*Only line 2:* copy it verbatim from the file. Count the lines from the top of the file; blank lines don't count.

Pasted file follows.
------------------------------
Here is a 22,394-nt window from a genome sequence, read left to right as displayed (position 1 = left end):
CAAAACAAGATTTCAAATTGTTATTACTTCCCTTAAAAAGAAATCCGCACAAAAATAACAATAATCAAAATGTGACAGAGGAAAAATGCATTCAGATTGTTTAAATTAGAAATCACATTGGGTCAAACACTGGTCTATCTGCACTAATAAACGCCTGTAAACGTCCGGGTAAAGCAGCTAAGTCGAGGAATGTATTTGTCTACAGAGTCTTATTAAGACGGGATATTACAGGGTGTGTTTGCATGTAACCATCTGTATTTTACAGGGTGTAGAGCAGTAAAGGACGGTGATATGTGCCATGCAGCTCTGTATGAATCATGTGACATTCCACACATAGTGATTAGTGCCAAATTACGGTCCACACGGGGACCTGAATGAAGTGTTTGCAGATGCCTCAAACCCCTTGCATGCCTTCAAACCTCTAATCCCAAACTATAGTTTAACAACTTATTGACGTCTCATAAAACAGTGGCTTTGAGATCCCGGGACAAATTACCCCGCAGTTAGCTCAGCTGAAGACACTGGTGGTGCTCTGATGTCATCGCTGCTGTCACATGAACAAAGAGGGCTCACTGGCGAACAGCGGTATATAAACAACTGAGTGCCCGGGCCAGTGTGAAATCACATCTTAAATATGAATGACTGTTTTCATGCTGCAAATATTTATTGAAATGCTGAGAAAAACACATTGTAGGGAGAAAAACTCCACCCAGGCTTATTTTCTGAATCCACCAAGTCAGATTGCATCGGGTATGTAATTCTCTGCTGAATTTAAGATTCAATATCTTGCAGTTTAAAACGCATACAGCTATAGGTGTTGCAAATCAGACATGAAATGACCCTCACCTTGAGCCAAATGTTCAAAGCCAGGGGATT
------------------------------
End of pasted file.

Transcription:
CAAAACAAGATTTCAAATTGTTATTACTTCCCTTAAAAAGAAATCCGCACAAAAATAACAATAATCAAAATGTGACAGAGGAAAAATGCATTCAGATTGTTTAAATTAGAAATCACATTGGGTCAAACACTGGTCTATCTGCACTAATAAACGCCTGTAAACGTCCGGGTAAAGCAGCTAAGTCGAGGAATGTATTTGTCTACAGAGTCTTATTAAGACGGGATATTACAGGGTGTGTTTGCATGTAACCATCTGTATTTTACAGGGTGTAGAGCAGTAAAGGACGGTGATATGTGCCATGCAGCTCTGTATGAATCATGTGACATTCCACACATAGTGATTAGTGCCAAATTACGGTCCACACGGGGACCTGAATGAAGTGTTTGCAGATGCCTCAAACCCCTTGCATGCCTTCAAACCTCTAATCCCAAACTATAGTTTAACAACTTATTGACGTCTCATAAAACAGTGGCTTTGAGATCCCGGGACAAATTACCCCGCAGTTAGCTCAGCTGAAGACACTGGTGGTGCTCTGATGTCATCGCTGCTGTCACATGAACAAAGAGGGCTCACTGGCGAACAGCGGTATATAAACAACTGAGTGCCCGGGCCAGTGTGAAATCACATCTTAAATATGAATGACTGTTTTCATGCTGCAAATATTTATTGAAATGCTGAGAAAAACACATTGTAGGGAGAAAAACTCCACCCAGGCTTATTTTCTGAATCCACCAAGTCAGATTGCATCGGGTATGTAATTCTCTGCTGAATTTAAGATTCAATATCTTGCAGTTTAAAACGCATACAGCTATAGGTGTTGCAAATCAGACATGAAATGACCCTCACCTTGAGCCAAATGTTCAAAGCCAGGGGATT